The Dumbphone

By Dirk de Bekker

Hail this world in which we can do our democratic duty by liking a facebook page about woman-emancipation in Iran, changing our profile picture to support gay marriage, and tweeting away our frustration about the harm Assad is inflicting on his own people. All this can be done from the metaphorical armchair, balancing your smartphone between the palms of your hands.

As you might deduce from the slightly sarcastic tone there, I am not the biggest fan of smartphones. In fact, I consistently refer to the devices as dumbphones. Not because I’m an embittered old man who doesn’t manage to keep up with the technological developments of his time. No. It is for wholly different reasons. Reason number one is hidden in the very name I gave to the smartphone; it makes you dumber rather than more intelligent. You need to find your way? Then let’s certainly use the navigation on the phone! You all of a sudden need to know which Louis of France was decapitated during the French Revolution? Come on, let’s google it! You need to win a music pub quiz? Take out that smartphone, and have it listen to the intros they’re playing!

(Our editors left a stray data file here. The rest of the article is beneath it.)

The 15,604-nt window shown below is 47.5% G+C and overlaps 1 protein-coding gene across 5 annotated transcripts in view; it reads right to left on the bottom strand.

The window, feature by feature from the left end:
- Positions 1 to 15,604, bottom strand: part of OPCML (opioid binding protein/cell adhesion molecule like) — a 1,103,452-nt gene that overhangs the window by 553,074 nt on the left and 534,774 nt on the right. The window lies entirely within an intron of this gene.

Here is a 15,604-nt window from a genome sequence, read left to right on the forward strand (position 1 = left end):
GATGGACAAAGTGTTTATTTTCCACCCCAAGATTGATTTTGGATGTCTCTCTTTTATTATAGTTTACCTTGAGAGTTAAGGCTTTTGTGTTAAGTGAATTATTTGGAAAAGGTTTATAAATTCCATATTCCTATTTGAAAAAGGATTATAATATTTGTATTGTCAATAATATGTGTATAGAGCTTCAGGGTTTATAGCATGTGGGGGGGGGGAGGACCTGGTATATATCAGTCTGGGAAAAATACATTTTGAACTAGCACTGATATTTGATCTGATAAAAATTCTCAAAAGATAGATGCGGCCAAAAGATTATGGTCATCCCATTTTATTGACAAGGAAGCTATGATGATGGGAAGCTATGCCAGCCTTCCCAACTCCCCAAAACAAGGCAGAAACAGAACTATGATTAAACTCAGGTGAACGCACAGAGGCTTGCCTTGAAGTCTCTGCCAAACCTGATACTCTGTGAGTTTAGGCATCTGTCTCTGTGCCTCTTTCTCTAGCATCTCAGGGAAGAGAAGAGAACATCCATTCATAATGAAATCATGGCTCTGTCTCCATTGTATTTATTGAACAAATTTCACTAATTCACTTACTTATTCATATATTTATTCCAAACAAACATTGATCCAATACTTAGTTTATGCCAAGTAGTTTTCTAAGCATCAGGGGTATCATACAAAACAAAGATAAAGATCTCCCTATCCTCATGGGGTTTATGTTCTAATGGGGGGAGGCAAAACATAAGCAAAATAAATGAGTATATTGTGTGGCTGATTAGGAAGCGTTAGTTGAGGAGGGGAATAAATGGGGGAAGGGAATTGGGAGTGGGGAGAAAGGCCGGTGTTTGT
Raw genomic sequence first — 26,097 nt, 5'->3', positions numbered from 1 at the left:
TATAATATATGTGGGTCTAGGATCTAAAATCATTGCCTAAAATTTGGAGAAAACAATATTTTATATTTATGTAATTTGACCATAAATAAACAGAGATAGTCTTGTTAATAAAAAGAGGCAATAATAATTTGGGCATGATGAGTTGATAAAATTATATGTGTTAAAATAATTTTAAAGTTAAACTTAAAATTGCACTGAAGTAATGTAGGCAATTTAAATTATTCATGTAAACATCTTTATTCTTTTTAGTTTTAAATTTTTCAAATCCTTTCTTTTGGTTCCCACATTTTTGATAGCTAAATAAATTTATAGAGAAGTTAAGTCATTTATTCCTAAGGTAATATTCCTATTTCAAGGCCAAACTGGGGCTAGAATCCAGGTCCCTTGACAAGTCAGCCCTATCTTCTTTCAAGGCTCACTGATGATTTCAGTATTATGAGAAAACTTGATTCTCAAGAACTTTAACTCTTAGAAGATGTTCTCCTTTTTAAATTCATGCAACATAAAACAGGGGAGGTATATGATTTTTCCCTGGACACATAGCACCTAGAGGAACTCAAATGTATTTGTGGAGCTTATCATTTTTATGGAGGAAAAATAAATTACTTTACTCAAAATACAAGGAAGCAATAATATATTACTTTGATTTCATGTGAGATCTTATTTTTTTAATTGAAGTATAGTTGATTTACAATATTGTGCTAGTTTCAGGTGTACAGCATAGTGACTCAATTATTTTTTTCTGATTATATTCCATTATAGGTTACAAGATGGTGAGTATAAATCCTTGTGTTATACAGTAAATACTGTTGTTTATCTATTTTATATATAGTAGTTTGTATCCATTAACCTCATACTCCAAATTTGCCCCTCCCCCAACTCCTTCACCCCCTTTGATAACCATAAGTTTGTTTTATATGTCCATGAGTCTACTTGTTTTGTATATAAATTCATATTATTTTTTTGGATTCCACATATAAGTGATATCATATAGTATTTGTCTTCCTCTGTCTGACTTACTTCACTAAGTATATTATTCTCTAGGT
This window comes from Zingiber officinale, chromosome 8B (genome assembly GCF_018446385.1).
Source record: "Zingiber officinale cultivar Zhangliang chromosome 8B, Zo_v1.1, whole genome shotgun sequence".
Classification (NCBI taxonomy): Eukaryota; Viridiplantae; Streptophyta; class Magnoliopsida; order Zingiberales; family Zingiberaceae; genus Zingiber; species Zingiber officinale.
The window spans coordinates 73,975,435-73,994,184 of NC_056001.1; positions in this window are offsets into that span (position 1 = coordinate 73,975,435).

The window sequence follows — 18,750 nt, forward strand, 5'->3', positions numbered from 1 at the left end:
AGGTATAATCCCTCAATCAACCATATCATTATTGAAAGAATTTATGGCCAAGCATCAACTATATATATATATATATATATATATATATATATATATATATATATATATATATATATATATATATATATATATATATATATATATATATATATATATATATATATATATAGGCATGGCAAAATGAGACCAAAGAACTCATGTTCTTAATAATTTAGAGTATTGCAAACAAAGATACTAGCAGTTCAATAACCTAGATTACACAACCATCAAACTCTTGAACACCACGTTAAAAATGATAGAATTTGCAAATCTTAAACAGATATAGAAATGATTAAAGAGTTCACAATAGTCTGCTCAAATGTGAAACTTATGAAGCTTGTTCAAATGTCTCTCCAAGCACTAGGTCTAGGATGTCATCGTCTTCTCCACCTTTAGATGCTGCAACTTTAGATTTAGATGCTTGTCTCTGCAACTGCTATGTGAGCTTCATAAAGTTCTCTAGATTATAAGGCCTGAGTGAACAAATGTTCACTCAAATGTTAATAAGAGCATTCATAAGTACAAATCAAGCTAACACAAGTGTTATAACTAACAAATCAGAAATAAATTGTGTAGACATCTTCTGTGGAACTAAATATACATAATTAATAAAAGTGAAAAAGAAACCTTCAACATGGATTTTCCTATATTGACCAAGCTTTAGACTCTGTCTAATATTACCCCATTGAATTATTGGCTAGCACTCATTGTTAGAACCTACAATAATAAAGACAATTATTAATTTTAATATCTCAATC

At this point you might ask yourself: what is he talking about? Doesn’t the smartphone make you smarter in such instances? I argue it does not. For many people it has become such an automatic response to take out their smartphone when some thinking is required on their own part, they don’t even try to remember the route anymore, think about what they read on French history, or carefully listen to music. The smartphone has taken over that function.

On top of that, the smartphone is an inherently anti-social device. After the invasion of laptops into our own bar, people are now actually whatsapping away on their smartphones, while sitting behind their laptop screens. Isn’t the bar meant to be a place where people relax after a long day, enjoying a cold beer while conversing with each other, or where people can sit all by themselves, dwelling on life? In such situations, smartphones function as a defensive wall; when you’re sitting all by yourself, there is always the smartphone that can come to the rescue. It still looks like you have friends that way. But do you really?

You might think that smartphones play an important role in creating democracy, spreading news of revolution, revealing injustice everywhere around this globe. At the same time, however, the smartphone has created a new tyrannical regime that exists in the abstract space of virtual life. It has the power of creating a generation of apathetic people, whose eyes have become hollow and bleak because of staring at that little screen for too long, whose thumbs have grown into the size of baseball bats by scrolling too much, and whose brains have shriveled to the size of rotten strawberries by not thinking on their own anymore.

Well, I’m being realistic. The rise of the smartphone is a fact. But if you use your smartphone, please use it in a smart way.


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